Decision-Theoretic Deliberation under Bounded Rationality (bibtex)
by G. Boella, J. Hulstijn, L. van der Torre
Abstract:
Agent theory proposes to model the behavior of complex software systems in terms of mental attitudes like belief, desires, goals, intentions and obligations, ranging from, e.g., the PRS system [7] to the more recent BOID architecture [3]. Decision-theoretic deliberation captures concepts and reasoning mechanisms from agent theory in standard decision-theoretic terms. This is an ambitious enterprise, as it has the objective to bridge the worlds of decision theory and agent theory. Thus far, several partial results on the decision-theoretic characterization have been obtained. The relation between beliefs (as well as defaults) and probabilistic techniques has been studied for some time, there are characterizations of desires and goals in decision-theoretic terms [6], there are various interpretations of obligations and norms, for example as social laws [8], and there are preliminary results on intention [1]. See our comparison paper [4] for an overview. The most problematic issue in decision-theoretic deliberation is the characterization of intention. Roughly, whereas beliefs have been related to probabilities, desires to utilities, and obligations to social laws, intentions do not seem to have an obvious counterpart in classical game and decision theory. However, most discussions on the popular BDI model have focussed on the role of intention in deliberation [2]. Consequently, we believe that intention is the benchmark example of decision-theoretic deliberation.
Reference:
Decision-Theoretic Deliberation under Bounded Rationality (G. Boella, J. Hulstijn, L. van der Torre), In Procs. of LOFT'04, 2004.
Bibtex Entry:
@InProceedings{Boella2004d,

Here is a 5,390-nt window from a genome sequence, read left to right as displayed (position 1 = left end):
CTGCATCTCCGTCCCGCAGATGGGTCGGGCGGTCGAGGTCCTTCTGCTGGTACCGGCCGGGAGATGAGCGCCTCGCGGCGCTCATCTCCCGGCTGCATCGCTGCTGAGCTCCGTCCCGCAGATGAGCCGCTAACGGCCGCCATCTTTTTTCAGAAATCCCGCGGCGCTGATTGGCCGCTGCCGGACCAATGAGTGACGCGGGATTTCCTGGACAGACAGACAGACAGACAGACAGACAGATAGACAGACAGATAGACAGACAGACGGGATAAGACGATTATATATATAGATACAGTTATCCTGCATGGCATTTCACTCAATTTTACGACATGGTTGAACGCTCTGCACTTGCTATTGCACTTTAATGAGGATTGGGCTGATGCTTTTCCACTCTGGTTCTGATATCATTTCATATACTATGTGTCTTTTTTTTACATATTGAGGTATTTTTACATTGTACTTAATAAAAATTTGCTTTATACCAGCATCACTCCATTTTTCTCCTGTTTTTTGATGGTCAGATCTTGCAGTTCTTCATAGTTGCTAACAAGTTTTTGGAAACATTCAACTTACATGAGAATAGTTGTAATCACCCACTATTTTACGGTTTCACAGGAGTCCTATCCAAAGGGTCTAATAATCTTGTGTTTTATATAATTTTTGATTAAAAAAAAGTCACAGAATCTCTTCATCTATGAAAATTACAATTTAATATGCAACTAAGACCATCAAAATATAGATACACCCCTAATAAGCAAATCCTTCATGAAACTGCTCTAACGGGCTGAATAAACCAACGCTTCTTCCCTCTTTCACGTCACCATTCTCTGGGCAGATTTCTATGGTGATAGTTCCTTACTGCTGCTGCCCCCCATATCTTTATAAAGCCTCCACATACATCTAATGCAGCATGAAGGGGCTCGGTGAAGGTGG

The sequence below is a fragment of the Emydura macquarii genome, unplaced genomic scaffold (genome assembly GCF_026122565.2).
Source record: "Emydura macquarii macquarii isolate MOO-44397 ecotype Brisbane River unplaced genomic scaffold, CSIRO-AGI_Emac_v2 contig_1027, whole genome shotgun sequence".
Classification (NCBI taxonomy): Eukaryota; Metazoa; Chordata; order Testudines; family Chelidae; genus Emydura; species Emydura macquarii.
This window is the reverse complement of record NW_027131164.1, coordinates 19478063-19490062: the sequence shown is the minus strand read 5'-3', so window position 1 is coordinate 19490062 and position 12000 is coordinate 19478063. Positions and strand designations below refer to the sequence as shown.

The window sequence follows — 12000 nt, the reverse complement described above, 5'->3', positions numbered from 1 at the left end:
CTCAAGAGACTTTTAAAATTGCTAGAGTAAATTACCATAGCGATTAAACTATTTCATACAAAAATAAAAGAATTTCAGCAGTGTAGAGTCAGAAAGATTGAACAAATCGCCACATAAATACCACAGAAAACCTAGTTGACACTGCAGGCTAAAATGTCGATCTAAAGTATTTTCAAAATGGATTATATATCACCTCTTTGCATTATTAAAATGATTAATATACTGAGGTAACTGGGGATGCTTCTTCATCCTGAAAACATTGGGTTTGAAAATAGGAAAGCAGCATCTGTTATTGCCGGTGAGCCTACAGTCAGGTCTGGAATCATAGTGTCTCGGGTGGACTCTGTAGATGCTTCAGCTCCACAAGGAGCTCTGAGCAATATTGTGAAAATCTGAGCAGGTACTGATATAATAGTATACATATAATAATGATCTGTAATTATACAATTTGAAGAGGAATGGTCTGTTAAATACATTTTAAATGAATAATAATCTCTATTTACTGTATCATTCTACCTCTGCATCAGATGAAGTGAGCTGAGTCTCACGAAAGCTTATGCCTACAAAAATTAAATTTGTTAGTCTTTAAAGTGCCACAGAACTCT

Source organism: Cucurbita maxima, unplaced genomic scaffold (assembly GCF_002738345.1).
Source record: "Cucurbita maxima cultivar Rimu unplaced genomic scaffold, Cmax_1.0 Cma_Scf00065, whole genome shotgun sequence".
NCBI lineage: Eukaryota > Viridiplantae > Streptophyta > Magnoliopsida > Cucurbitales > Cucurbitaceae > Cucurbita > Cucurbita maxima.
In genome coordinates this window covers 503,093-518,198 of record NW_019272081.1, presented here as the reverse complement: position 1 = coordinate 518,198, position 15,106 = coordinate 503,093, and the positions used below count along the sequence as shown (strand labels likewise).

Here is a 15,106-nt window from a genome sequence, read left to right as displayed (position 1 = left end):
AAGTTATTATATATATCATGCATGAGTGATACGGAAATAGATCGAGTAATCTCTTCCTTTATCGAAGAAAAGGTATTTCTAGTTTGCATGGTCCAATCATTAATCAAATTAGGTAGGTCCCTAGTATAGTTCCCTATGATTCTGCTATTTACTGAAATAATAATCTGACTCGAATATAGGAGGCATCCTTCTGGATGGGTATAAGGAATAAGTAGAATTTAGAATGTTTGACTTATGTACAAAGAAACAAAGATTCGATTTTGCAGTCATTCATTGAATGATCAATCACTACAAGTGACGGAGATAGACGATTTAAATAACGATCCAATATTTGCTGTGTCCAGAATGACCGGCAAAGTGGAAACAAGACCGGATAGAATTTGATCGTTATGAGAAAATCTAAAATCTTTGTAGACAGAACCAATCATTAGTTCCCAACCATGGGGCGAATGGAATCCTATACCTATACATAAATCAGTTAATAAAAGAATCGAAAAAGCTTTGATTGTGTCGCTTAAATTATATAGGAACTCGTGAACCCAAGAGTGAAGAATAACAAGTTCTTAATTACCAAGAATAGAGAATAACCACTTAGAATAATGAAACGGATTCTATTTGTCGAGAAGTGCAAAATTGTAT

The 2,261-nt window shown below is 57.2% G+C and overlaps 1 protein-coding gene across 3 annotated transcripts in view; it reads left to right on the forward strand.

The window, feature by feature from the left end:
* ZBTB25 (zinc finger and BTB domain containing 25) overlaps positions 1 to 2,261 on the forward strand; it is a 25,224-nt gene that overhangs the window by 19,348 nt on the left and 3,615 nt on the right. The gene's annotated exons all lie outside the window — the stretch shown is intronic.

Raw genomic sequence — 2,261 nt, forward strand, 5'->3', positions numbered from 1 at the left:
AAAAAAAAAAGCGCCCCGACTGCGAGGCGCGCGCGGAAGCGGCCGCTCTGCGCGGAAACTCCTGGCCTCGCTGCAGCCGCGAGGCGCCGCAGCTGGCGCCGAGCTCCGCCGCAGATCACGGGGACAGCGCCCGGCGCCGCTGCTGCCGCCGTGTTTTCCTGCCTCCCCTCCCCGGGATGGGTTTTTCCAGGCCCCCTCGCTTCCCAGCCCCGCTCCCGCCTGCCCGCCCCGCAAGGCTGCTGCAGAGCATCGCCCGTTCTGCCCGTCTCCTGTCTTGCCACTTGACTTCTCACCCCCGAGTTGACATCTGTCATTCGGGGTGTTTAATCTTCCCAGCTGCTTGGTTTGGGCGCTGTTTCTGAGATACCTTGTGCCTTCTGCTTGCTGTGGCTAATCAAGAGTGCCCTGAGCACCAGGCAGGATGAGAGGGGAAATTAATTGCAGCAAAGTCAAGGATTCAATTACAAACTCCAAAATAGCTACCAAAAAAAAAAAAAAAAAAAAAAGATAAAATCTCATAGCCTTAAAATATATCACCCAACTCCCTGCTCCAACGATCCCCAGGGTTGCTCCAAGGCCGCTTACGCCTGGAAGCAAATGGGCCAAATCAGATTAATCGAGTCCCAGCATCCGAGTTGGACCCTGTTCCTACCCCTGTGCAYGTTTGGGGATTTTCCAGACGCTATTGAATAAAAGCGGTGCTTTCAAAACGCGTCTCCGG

Title                    = {Decision-Theoretic Deliberation under Bounded Rationality},
  Author                   = {G. Boella and J. Hulstijn and L. van der Torre},
  Booktitle                = {Procs. of LOFT'04},
  Year                     = {2004},

  Address                  = {Leipzig},

  Abstract                 = { Agent theory proposes to model the behavior of complex software systems in terms of mental attitudes like belief, desires, goals, intentions and obligations, ranging from, e.g., the PRS system [7] to the more recent BOID architecture [3]. Decision-theoretic deliberation captures concepts and reasoning mechanisms from agent theory in standard decision-theoretic terms. This is an ambitious enterprise, as it has the objective to bridge the worlds of decision theory and agent theory. Thus far, several partial results on the decision-theoretic characterization have been obtained. The relation between beliefs (as well as defaults) and probabilistic techniques has been studied for some time, there are characterizations of desires and goals in decision-theoretic terms [6], there are various interpretations of obligations and norms, for example as social laws [8], and there are preliminary results on intention [1]. See our comparison paper [4] for an overview. The most problematic issue in decision-theoretic deliberation is the characterization of intention. Roughly, whereas beliefs have been related to probabilities, desires to utilities, and obligations to social laws, intentions do not seem to have an obvious counterpart in classical game and decision theory. However, most discussions on the popular BDI model have focussed on the role of intention in deliberation [2]. Consequently, we believe that intention is the benchmark example of decision-theoretic deliberation.},
  Bdsk-url-1               = {http://icr.uni.lu/leonvandertorre/papers/loft04.pdf},
  Date-modified            = {2011-12-20 17:13:44 +0100},
  Timestamp                = {2013.07.26},
  Url                      = {http://icr.uni.lu/leonvandertorre/papers/loft04.pdf}
}
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